Questioning from the Oversight and Government Reform subcommittee on the federal workforce was not aggressive, so it seemed curious when Kenneth Zawodny scurried from the congressional hearing room as if he had something to hide. With other Office of Personnel Management (OPM) staffers attempting to form a protective shield around him, Zawodny, the agency’s retirement services director, hurried to the Rayburn House Office Building elevators like a cat being chased by dogs.
The dogs in this case were reporters trying to get answers to questions not fully probed during the hearing.
Zawodny’s hasty exit, attributed to another appointment, only served to draw more attention to those parts of the hearing that focused on the deficiencies of OPM’s leadership in solving enduring troubles with the retirement system.
Some of the testimony was stinging.
But first, the good news.
OPM cut the retirement claims backlog by 57 percent in 2012, and the average time to process a claim dropped from 156 days to 136, according to Zawodny. There was a 41 percent drop in the backlog from April 2012 to April 2013.
“Let’s give credit where credit is due. OPM laid out a strategic plan that predicted improvements in claims processing through additional staff, longer call center hours and better communication with agencies. OPM implemented the plan as intended, and it has worked,” said Joseph A. Beaudoin. He’s president of the National Active and Retired Federal Employees Association (NARFE) and is in a position to know.
“The inventory of claims has dropped to roughly 30,000,” from 61,00, he told the panel. “OPM has outpaced its projections for claims processing every month, with the exception of December 2012.”
In testimony last year, Beaudoin told the Senate that NARFE was getting hundreds of complaints each month about long waits to get full annuity payments and about an OPM unresponsive to retirees.
Now, the organization gets about 10 complaints a week. “It is a stark and noticeable difference from where it was a year ago,” Jessica Klement, NARFE’s legislative director, said by e-mail.
That should make Zawodny and other OPM leaders proud.
Unfortunately, it’s not a difference that Jay Resnick has noticed. He retired on Nov. 8 and started getting partial retirement payments the next month, but he is still waiting to be made whole. “[I] still have not heard anything — six months after retiring,” he said by e-mail. He has called OPM, “but the phone has been busy each time. Very frustrating.”
The budget cuts known as sequestration will make it even more frustrating.
Reduced funding leads to reduced overtime, and that means “reduced response rates and a decrease in service levels,” Zawodny said. “Over the last year or so, hold times in the call center have improved by 4 or 5 minutes, but these sorts of improvements will quickly be negated.”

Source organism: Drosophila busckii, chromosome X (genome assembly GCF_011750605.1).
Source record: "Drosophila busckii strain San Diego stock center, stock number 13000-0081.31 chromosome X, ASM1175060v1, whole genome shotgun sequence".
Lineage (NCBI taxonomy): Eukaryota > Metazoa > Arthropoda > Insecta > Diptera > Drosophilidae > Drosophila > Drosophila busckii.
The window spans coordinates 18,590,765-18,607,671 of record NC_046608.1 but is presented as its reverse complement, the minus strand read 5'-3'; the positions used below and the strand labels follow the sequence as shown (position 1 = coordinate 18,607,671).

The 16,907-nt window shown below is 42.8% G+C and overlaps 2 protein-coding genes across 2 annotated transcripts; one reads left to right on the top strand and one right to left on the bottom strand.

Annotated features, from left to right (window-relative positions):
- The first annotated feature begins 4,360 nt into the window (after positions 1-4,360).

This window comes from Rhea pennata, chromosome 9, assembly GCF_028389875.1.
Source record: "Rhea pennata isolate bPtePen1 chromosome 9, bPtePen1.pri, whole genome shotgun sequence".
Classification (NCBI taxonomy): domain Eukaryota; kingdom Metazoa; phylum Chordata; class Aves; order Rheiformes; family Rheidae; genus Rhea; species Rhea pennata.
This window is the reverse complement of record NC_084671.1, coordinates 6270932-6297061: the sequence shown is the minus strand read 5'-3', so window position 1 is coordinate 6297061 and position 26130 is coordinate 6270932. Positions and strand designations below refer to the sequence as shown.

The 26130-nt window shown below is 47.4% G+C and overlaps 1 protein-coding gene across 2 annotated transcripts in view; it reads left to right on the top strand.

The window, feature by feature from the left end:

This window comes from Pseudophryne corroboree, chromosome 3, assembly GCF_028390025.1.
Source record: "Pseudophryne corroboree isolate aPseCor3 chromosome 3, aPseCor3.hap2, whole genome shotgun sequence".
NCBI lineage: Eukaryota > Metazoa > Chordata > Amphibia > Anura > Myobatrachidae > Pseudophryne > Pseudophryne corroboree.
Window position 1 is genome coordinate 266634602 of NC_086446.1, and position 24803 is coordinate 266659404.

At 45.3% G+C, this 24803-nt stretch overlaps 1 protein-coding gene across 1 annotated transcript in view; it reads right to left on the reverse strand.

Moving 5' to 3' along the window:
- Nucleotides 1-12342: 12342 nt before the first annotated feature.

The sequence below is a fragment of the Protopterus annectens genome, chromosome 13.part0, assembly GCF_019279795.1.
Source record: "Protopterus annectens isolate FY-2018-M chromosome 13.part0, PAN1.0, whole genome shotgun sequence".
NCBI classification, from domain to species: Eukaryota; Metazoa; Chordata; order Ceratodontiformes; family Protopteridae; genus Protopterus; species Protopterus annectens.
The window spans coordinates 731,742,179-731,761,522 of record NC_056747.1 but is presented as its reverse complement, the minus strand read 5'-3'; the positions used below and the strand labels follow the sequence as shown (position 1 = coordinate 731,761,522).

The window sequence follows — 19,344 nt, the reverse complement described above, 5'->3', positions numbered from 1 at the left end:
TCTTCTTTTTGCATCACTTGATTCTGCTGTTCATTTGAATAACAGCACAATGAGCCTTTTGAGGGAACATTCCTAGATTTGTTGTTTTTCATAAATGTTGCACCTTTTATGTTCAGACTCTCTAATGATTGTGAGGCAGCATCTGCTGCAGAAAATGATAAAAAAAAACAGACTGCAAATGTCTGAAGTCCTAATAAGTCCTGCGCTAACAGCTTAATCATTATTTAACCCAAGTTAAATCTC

OPM’s leaders have no control over the sequester, but they could do a better job over what they do control, according to a couple of government witnesses who have examined the retirement system.
Agency Inspector General Patrick E. McFarland scathed OPM leadership for “egregious improper payments” to dead people, totaling more than $100 million each year.
Though McFarland acknowledged the improper payment rate is much lower than other large federal programs, he said “senior leadership within OPM, and specifically RS (retirement services), has not demonstrated a sustained commitment to establishing an active and continuing effort to address improper payments made to deceased annuitants.” He strongly criticized OPM’s leadership, which must include former OPM director John Berry, who left his term-limited office last month, for “neglecting an issue that can save the taxpayers millions of dollars.”
Valerie Melvin, an official with the Government Accountability Office (GAO), spoke about “management weaknesses” identified in a series of reports on OPM’s failed efforts to modernize the retirement system. Those efforts date back more than 20 years, well before the agency’s current leadership. The GAO report released at the hearing also noted the progress that OPM has made in automating parts of the retirement application process.
Despite the criticisms, the hearing’s testimony as a whole gave Zawodny something to run with. He has worked hard to correct a long-standing problem, and NARFE’s endorsement counts.
Yet this was Zawodny’s response to McFarland’s criticisms: “I have no reaction.”
He’s got to defend his work better than that, if it is, in fact, worth defending.
Previous columns by Joe Davidson are available at wapo.st/JoeDavidson.